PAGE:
You Oughta Know: Kang eyeing final Masters invite

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HUMBLE, Texas – It might not finish on schedule, but the stage is set for a wet and wild conclusion to the Shell Houston Open. Here’s what You Oughta Know heading into the finale at the Golf Club of Houston, where Sung Kang holds a three-shot lead:

• Kang, 29, has never won before on the PGA Tour. His best finish in 94 career starts came at the now-defunct Disney tournament, where he tied for third in 2011.

• With a win, Kang would become the third first-time winner of this event in the last four years, joining Matt Jones (2014) and Jim Herman (2016).

• Kang has never played in the Masters but would earn the final invite with a victory, along with a Tour exemption through the 2018-19 season.

• Kang tied the course record with a second-round 63, and his 17-under total ties the tournament’s 54-hole scoring record set by Louis Oosthuizen in 2012.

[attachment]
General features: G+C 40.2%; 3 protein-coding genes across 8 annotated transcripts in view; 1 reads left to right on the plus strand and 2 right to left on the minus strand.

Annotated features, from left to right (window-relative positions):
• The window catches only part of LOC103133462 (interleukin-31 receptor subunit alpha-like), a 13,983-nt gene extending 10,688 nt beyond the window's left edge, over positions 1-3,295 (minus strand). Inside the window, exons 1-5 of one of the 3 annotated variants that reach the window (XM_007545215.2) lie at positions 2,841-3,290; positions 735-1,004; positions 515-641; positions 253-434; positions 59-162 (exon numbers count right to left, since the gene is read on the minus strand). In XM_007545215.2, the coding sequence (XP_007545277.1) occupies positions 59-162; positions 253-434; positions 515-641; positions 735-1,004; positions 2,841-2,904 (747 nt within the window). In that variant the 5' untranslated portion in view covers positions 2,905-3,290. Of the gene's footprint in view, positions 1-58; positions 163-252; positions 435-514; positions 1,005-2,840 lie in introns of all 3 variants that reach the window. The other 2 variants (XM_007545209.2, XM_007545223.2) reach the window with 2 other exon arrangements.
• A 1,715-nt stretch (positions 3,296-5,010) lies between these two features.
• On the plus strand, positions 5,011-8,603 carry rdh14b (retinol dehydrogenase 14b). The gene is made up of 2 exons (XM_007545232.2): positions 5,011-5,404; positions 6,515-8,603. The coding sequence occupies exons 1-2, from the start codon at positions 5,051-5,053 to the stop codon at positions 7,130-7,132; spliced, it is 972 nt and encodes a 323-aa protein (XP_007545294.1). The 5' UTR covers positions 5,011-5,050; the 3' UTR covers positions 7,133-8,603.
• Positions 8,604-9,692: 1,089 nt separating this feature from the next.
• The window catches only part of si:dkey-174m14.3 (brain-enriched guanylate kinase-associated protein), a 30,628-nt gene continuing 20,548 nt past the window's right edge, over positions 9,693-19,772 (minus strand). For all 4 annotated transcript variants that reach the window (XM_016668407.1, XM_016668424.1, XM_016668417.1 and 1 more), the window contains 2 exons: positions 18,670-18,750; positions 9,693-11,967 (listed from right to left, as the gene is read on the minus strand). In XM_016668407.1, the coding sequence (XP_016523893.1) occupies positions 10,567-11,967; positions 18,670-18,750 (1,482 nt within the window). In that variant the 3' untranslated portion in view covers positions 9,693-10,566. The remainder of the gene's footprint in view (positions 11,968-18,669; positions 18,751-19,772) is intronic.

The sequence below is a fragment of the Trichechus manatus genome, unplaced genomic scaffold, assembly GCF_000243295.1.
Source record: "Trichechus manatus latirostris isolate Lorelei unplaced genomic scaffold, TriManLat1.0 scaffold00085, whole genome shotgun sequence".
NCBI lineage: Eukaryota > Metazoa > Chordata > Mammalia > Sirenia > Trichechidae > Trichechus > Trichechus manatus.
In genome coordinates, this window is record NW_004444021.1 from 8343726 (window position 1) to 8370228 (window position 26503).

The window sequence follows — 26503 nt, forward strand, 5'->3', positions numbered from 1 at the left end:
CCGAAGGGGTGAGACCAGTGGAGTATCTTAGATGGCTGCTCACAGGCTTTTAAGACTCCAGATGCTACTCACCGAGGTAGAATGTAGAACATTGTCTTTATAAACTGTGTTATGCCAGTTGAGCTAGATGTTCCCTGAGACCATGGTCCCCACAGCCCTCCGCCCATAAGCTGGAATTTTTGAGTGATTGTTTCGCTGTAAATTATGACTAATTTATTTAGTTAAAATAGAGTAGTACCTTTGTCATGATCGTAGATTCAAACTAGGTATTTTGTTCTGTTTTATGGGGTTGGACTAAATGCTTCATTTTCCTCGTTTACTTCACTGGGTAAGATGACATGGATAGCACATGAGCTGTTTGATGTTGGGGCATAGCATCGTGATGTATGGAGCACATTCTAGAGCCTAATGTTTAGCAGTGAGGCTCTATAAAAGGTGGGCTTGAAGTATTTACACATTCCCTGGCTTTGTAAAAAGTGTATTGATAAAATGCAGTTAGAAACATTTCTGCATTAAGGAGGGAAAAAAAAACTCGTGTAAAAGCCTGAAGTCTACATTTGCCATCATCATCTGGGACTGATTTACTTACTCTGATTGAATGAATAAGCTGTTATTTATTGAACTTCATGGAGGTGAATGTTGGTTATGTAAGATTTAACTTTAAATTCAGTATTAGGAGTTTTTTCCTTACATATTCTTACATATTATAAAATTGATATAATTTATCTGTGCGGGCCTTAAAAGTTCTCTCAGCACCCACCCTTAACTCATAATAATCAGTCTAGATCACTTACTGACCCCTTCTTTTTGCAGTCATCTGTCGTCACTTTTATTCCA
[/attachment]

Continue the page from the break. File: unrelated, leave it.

Rickie Fowler is alone in second, three shots back. He won the Honda Classic in February and looks to join Dustin Johnson, Justin Thomas and Hideki Matsuyama as multiple winners this season.

• Fowler is used to being in the chase position. Of his four career victories on Tour, three have come after he trailed entering the final round.

• Fowler has made a career-high 22 birdies through the first 54 holes. His previous high came at The Players in 2012, when he made 19 birdies through the first three rounds.

Russell Henley is alone in third at 13 under, four shots back. He is eyeing his first win since 2014 and fourth straight finish of T-7 or better at this event.

Luke List had the best third-round score, a 65 that moved him into fourth. He has never won before on Tour but tied for second earlier this season at the Sanderson Farms Championship.

• Of the 70 players that made the secondary, 54-hole cut, 17 are already exempt into the Masters. It’s a group that includes Fowler, Daniel Berger (T-5), Justin Rose (T-16) and Jon Rahm (T-21).

• Four players have gone on to win the Masters after winning the week prior, but Phil Mickelson (2006) is the only player to accomplish the feat since 1989.